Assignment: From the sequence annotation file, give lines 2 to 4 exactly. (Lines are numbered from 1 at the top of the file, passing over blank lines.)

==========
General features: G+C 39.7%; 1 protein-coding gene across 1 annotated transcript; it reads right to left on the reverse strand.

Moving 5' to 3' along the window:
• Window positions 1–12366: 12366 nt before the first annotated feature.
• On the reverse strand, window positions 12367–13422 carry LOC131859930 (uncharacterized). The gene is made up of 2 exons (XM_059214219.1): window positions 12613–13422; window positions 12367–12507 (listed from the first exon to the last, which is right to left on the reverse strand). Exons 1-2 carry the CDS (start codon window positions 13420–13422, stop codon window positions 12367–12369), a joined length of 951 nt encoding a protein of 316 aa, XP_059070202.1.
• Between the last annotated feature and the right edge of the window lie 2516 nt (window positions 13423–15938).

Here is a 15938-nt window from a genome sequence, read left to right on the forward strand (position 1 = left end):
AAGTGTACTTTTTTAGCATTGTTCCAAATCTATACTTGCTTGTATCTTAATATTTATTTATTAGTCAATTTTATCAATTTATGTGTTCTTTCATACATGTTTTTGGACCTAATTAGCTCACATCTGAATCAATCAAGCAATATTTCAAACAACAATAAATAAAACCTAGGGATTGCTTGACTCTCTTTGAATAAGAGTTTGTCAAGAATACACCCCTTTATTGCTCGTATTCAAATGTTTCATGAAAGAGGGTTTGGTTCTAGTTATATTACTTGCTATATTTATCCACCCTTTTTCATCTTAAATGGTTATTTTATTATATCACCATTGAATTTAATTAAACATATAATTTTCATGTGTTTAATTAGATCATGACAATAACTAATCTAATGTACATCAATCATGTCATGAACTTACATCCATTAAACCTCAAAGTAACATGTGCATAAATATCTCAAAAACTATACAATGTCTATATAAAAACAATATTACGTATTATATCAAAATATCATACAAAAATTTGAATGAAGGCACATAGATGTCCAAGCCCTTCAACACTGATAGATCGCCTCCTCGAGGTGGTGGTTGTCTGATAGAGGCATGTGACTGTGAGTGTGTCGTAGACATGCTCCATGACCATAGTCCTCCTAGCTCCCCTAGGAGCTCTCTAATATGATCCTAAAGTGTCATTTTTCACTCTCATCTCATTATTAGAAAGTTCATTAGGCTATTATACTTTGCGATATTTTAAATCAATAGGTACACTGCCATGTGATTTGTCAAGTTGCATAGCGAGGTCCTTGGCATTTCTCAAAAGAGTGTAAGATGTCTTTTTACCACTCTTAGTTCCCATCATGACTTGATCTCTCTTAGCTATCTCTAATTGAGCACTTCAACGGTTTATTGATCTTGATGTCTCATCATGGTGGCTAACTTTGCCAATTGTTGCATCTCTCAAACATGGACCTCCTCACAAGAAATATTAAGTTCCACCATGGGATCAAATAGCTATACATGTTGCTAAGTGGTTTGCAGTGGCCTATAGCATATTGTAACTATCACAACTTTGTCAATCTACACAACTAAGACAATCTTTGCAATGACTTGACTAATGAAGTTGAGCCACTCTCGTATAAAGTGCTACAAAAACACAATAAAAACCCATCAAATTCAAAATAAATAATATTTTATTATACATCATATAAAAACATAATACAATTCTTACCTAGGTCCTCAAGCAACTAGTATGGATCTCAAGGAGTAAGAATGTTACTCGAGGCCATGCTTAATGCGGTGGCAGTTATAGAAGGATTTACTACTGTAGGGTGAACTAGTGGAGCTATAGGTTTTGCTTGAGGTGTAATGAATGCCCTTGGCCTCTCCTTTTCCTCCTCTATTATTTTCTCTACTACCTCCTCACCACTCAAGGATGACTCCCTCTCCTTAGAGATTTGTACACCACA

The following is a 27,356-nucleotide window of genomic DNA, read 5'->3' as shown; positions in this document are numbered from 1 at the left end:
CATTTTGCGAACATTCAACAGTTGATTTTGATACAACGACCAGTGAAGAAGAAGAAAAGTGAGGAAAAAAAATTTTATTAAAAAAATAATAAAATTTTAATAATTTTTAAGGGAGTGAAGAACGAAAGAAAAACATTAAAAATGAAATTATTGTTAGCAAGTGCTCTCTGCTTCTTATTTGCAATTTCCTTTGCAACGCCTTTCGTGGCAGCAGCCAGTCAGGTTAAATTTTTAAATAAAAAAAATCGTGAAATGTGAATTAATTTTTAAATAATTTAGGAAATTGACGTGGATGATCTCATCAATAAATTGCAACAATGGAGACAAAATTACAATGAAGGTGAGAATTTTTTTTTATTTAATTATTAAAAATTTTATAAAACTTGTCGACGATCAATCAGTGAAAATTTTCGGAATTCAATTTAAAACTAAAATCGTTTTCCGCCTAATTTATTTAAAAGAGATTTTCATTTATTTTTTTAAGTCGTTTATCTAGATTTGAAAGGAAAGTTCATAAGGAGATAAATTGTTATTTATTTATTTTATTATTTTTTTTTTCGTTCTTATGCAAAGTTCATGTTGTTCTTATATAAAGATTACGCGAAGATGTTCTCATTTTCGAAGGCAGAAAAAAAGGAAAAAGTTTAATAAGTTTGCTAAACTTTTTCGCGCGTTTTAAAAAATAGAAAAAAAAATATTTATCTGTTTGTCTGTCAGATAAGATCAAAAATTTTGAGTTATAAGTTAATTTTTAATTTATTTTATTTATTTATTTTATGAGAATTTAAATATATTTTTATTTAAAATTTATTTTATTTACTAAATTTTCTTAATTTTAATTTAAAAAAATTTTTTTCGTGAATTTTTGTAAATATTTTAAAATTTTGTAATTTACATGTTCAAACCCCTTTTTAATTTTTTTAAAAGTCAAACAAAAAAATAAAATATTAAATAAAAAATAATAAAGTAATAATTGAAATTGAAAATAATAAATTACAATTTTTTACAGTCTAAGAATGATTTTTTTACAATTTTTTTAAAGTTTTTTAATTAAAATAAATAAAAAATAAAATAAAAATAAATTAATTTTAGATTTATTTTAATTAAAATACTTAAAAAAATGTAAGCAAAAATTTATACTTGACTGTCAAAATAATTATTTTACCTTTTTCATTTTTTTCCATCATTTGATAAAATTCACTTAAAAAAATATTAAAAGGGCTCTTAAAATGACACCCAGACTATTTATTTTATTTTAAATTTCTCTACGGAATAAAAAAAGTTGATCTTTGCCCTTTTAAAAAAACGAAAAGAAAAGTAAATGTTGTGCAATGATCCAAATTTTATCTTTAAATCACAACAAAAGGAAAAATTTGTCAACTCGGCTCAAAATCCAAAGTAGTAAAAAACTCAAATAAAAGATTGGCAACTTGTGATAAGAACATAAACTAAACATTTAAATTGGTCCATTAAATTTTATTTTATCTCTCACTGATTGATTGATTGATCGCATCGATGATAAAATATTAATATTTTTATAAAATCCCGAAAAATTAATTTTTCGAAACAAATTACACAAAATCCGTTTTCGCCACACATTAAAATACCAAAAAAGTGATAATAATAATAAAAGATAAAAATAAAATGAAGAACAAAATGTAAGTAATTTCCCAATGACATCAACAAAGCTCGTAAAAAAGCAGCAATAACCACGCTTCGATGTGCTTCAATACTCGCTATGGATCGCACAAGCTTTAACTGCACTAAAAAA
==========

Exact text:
Moving 5' to 3' along the window:
• Window positions 1–12366: 12366 nt before the first annotated feature.
• On the reverse strand, window positions 12367–13422 carry LOC131859930 (uncharacterized). The gene is made up of 2 exons (XM_059214219.1): window positions 12613–13422; window positions 12367–12507 (listed from the first exon to the last, which is right to left on the reverse strand). Exons 1-2 carry the CDS (start codon window positions 13420–13422, stop codon window positions 12367–12369), a joined length of 951 nt encoding a protein of 316 aa, XP_059070202.1.